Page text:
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How does a compiled C++ class look like?

Hi all,

 bash$cat struct.c
struct test
{
int i;
float f;
};

bash$gcc -c struct.c

The object file struct.o is of elf format. I am trying to understand what does this object file contain. The source code is just a definition of a struct. There is nothing executable here so there should be nothing in text, and there is no data really either. So where does the definition of struct go really?

I tried using;

readelf -a struct.o
objdump -s struct.o

but don't quite understand this.

Thanks,

Jagrati

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4  
duplicate of How does a compiled C++ class look like? posted by same user –  anon Jul 9 '10 at 10:45
    
true, I just wanted to shift focus from C++ and understand something more basic as struct. So started a fresh post to get rid of previous clutter. –  xyz Jul 9 '10 at 11:04
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marked as duplicate by Neil Butterworth, Paul R, sbi, philant, George Stocker Jul 9 '10 at 15:31

This question has been asked before and already has an answer. If those answers do not fully address your question, please ask a new question.

4 Answers

up vote 2 down vote accepted

So where does the definition of struct go really?

Struct definition usually goes to /dev/null. C does not have any introspection features, so struct definition is not needed at run time. During compilation, calls to struct fields are converted to numeric offsets, eg. x->f would be compiled to equivalent of *((void*)x + sizeof(int)). That's why you need to include headers every time you use struct.

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Thanks el.pescado. You solved my problem in one of your comments to this question. –  xyz Jul 9 '10 at 11:31
    
You mean *(float *)((char *)x + sizeof(int)). Pointer arithmetic on, and dereferencing of, void * are both invalid. –  R.. Jul 9 '10 at 14:55
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There is nothing. It does not exist. You have created nothing and used nothing.

The definition of the struct is used at compile time. That definition would normally be placed in a non-compiled header file. It is when a struct is used that some code is generated. The definition affects what the compiler produces at that point.

This, among other reasons, is why compiling against one version of a library and then using another version at runtime can crash programs.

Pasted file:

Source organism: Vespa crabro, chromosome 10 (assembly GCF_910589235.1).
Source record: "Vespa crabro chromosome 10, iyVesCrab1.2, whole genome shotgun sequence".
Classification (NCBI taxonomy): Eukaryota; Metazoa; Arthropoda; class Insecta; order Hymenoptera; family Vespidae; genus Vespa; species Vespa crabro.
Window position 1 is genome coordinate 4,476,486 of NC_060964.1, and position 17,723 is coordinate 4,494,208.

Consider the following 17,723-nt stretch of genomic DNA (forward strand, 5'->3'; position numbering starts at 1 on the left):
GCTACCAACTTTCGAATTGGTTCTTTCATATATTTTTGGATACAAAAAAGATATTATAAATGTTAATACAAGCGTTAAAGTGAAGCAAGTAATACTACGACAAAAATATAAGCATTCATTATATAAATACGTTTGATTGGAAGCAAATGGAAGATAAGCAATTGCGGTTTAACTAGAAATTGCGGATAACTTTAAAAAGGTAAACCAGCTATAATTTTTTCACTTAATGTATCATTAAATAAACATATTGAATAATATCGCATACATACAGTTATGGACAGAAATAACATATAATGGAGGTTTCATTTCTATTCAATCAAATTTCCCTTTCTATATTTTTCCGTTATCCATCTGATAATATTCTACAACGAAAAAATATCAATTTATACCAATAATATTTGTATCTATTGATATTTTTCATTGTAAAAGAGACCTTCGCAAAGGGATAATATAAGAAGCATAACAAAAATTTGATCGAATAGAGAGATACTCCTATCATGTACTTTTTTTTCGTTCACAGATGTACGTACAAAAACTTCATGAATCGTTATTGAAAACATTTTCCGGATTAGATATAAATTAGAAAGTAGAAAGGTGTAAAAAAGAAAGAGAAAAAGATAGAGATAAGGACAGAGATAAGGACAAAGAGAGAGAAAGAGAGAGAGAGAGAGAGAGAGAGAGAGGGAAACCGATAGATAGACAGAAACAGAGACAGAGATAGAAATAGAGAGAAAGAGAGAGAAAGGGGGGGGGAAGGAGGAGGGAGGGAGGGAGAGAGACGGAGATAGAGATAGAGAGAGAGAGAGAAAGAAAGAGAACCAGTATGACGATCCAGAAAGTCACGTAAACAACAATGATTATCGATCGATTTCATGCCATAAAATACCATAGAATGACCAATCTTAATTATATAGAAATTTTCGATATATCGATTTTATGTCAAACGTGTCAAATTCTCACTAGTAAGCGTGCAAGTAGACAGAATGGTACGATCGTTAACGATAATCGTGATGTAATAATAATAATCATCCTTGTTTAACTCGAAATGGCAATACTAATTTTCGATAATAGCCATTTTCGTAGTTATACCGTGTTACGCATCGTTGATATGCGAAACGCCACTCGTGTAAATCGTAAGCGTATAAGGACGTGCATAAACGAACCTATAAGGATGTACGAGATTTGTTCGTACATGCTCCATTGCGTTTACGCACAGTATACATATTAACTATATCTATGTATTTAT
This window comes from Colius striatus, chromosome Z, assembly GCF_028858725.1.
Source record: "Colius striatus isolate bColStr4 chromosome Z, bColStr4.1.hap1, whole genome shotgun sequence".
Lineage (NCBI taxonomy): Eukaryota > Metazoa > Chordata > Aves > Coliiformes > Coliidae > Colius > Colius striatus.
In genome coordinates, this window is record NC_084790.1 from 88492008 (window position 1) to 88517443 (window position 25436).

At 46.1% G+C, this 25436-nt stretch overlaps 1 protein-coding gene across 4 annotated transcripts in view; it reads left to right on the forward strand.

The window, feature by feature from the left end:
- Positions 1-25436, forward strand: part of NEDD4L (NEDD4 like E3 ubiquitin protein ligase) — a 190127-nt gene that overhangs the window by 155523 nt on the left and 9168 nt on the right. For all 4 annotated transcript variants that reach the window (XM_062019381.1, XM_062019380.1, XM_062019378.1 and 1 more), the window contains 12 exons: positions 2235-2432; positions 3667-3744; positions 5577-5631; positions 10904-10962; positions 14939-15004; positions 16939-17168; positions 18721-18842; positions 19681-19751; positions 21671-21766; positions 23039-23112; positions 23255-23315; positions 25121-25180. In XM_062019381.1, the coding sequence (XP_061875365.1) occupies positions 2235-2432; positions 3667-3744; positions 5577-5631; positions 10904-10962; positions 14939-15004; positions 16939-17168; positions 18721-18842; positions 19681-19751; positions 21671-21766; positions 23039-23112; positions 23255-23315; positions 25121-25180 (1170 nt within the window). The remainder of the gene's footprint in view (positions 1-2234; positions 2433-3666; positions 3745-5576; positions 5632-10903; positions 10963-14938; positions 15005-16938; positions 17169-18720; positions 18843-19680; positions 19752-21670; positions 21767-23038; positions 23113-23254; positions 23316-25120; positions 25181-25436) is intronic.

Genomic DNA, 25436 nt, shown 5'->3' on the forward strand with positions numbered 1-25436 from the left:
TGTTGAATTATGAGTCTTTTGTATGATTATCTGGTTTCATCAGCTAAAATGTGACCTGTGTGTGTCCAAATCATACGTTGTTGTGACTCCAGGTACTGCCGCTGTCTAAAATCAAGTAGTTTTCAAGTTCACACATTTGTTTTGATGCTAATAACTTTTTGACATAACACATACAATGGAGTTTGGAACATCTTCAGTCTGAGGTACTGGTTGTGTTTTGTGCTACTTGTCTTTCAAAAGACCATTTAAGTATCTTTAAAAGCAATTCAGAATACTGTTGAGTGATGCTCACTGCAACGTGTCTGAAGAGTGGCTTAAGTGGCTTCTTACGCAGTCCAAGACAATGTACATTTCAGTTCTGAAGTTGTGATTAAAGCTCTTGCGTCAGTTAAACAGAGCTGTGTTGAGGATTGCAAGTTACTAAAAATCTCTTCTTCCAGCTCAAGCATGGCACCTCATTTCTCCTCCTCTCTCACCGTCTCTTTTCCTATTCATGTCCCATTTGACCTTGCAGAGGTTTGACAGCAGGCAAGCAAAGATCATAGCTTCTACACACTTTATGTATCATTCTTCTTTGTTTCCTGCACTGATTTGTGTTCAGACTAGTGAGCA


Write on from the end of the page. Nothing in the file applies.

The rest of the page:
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except maybe into the debugging information if you're generating that - although without a use it may not even go there. –  Rup Jul 9 '10 at 10:48
    
Hi Borealid, True that usually such a file will be included as a header file and is not likely to be compiled on its own. But say I do compile it and use this object file when compiling another file say main.c which uses definition of this struct (I can do this, right?). Then in that case, there should be something in the object file struct.o which tells about what there was in struct.c to the compiler when compiling main.c. –  xyz Jul 9 '10 at 10:53
1  
@learnerforever: No, struct declaration is always taken from header file. That's why you have to include header files all the time. –  el.pescado Jul 9 '10 at 10:59
    
Thanks el.pescado. I was wrong with my hypothesis that I could separately compile a struct definition and link it with say main.c when compiling main.c instead of including the struct header file in main.c. –  xyz Jul 9 '10 at 11:08
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structs are not compiled, they are declared. Functions get compiled though.

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I'm not an expert and I can't actually answer the question... But I thought of this. Memory is memory: if you use 1 byte as integer or char, it is still one byte. The results depends only on the compiler. So, why can't be the same for structs? I mean, the compiler probably will calculate the memory to allocate (as your computer probably will allocate WORDS of memory, not bytes, if your struct is 1 byte long, probably 3 bytes will be added allowing the allocation of 4 bytes word), and then struct will just be a "reference" for you when accessing data. I think that there is no need to actually HAVE something underneath: it's sufficient for the compiler to know that, in compile time, if you refer to field "name" of your struct, it shall treat is as an array of chars of length X.

As I said, I'm not expert in such internals, but as I see it, there is no need for a struct to be converted in "real code"... It's just an annotation for the compiler, which can be destroyed after the compilation is done.

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It's like that; +1 for the educated guess. :) –  Matteo Italia Jul 9 '10 at 10:51
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